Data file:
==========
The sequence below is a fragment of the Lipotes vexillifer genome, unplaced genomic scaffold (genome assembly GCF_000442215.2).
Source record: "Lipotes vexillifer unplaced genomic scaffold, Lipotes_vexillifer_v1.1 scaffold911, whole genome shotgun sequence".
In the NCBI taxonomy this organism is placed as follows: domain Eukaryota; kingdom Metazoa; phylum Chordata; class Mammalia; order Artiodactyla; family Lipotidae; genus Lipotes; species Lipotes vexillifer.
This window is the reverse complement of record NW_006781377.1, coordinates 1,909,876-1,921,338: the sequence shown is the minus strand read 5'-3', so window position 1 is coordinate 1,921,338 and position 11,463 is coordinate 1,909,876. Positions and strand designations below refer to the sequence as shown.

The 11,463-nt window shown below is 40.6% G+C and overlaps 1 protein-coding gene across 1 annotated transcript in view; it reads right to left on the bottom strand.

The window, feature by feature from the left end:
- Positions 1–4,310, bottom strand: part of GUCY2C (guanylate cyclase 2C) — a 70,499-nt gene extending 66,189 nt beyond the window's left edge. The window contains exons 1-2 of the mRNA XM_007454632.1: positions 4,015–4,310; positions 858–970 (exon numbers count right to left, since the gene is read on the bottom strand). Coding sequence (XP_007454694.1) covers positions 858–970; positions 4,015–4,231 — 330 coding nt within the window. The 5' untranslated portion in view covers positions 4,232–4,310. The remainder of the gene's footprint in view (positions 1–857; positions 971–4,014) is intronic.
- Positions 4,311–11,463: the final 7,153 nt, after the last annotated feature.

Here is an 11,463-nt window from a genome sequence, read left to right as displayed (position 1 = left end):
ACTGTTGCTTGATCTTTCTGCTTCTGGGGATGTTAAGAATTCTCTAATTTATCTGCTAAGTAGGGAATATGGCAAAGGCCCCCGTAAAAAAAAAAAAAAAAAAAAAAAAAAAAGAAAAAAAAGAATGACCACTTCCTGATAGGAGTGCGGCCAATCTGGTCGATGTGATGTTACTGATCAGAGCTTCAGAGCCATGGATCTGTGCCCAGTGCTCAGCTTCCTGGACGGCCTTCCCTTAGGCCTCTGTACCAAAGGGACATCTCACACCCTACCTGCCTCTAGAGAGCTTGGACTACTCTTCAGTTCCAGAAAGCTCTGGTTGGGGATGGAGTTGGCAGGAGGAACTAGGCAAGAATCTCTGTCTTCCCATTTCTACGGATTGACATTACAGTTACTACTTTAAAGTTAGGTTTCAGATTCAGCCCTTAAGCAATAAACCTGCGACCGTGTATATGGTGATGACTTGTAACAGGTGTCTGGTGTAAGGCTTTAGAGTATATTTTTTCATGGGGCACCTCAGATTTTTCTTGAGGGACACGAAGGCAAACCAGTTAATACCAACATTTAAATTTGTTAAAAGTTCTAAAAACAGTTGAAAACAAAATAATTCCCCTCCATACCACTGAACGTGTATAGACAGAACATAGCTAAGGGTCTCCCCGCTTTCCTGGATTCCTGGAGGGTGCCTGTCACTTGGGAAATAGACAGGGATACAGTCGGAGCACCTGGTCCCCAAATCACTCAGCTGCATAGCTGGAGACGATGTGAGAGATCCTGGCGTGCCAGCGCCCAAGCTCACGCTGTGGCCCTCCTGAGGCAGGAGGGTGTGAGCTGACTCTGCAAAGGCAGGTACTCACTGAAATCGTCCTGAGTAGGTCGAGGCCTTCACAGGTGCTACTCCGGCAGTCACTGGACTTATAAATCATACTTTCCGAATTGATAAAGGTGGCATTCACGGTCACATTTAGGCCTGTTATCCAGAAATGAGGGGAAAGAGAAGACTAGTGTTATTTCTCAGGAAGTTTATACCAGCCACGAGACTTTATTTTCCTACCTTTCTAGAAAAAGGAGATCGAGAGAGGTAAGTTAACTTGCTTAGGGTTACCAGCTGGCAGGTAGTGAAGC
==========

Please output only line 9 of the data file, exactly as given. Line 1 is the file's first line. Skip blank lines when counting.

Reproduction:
Here is an 11,463-nt window from a genome sequence, read left to right as displayed (position 1 = left end):